As executive director of the commission, jain is uniquely qualified. She is an instructor of gender, sexuality and women’s studies at the University of Pittsburgh and has served as the equity and inclusion consultant for the Greater Pittsburgh Arts Council

The commission, born out of Rudiak’s legislation and launched on the first day of Women’s History Month, is part of Pittsburgh’s answer to a charge the United Nations made nearly four decades ago when it ratified the treaty known as the Convention on the Elimination of all Forms of Discrimination Against Women (CEDAW).

The CEDAW treaty, which acts as a bill of women’s rights, charges countries to pass laws and take other steps to ensure that men and women are equal in every way, including mandates that governments create laws and policies to end discrimination against women and take action so women are equally represented. So far, 189 countries worldwide have signed and ratified that treaty, though the United States has merely signed it. In 2016, Pittsburgh was the sixth city in the U.S. to adopt CEDAW legislation in lieu of a national effort.

In fall 2016, Rudiak introduced legislation for the city to adopt CEDAW’s principles and Peduto signed that legislation into law by December of that year. jain was hired in September 2017 and began assembling the commissioners.

The commission will use data to assess how the city can change policies for its workforce of nearly 3,500 full time employees as well as help shape city-wide policies in virtually every area.

Councilwoman Deb Gross, who chairs council’s Committee on Land Use and Economic Development, wondered how the commission might change the city’s conversation about affordable housing and budgeting for other such equity-building programs.

“Who are we investing in and who are we not investing in? This commission is our opportunity to both ask that question and get that answer,” she said.

For his part, Peduto said he hopes the commission serves as a model for other cities. He said he is willing to make changes to the city’s workforce. The city can’t force any business or group to adopt the commission’s recommendations, he said, but it can serve as role model.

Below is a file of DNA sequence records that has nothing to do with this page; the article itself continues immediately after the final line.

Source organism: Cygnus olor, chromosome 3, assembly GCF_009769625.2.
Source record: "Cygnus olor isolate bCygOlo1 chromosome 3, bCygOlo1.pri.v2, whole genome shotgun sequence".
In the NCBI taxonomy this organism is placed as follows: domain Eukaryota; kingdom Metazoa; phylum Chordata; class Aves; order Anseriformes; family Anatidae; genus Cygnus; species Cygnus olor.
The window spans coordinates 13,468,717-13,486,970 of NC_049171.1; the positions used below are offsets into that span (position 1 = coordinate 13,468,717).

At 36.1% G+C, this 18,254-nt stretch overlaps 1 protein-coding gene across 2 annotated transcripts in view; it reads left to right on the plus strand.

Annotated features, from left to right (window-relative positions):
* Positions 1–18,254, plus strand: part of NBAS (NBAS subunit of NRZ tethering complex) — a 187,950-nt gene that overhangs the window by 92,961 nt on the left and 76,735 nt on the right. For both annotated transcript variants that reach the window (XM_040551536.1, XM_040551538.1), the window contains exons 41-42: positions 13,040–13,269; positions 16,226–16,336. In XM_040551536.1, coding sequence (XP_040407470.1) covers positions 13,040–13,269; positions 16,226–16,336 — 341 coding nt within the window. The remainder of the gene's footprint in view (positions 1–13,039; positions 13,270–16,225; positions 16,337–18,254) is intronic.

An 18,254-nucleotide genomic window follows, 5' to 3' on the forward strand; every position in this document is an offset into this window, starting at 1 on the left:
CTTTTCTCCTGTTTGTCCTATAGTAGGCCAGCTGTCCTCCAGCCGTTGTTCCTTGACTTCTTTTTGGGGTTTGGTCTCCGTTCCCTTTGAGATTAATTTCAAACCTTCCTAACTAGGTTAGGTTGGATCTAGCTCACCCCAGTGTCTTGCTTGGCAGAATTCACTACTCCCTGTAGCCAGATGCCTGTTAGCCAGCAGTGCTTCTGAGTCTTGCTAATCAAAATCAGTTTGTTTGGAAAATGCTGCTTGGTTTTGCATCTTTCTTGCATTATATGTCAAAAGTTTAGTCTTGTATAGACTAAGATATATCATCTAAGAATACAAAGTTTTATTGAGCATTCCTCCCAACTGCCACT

“I’m not trying to force anybody, I just want to be able to show a best practice model that will work on the scale of a 3,500 employee organization and explain to companies throughout the city that have hundreds of employees or 50,000 employees that there is a model you can follow and that it works,” he said. “Hopefully this will just be the beginning for the city of the Pittsburgh.”

When it comes to doing that work of getting companies in Pittsburgh to adopt policies to be more equitable, Cook, the Black Tech Nation CEO, has been there. In her role, she said, she’s met with executives at Google, Uber and other local heavyweights. Right now, she said, “everyone is receptive to hearing people out.” But whether that means making change? She laughed.

No one will want to resign or fire employees to make room for more women or people of color, she said.

“What is it gonna take for a manager to make [change] a top priority just as much as making sure payroll is in on time?” she asked. “When does that importance come in?”

J. Dale Shoemaker is PublicSource's government and data reporter. He can be reached at 412-515-0069 or by email at You can follow him on Twitter at @JDale_Shoemaker.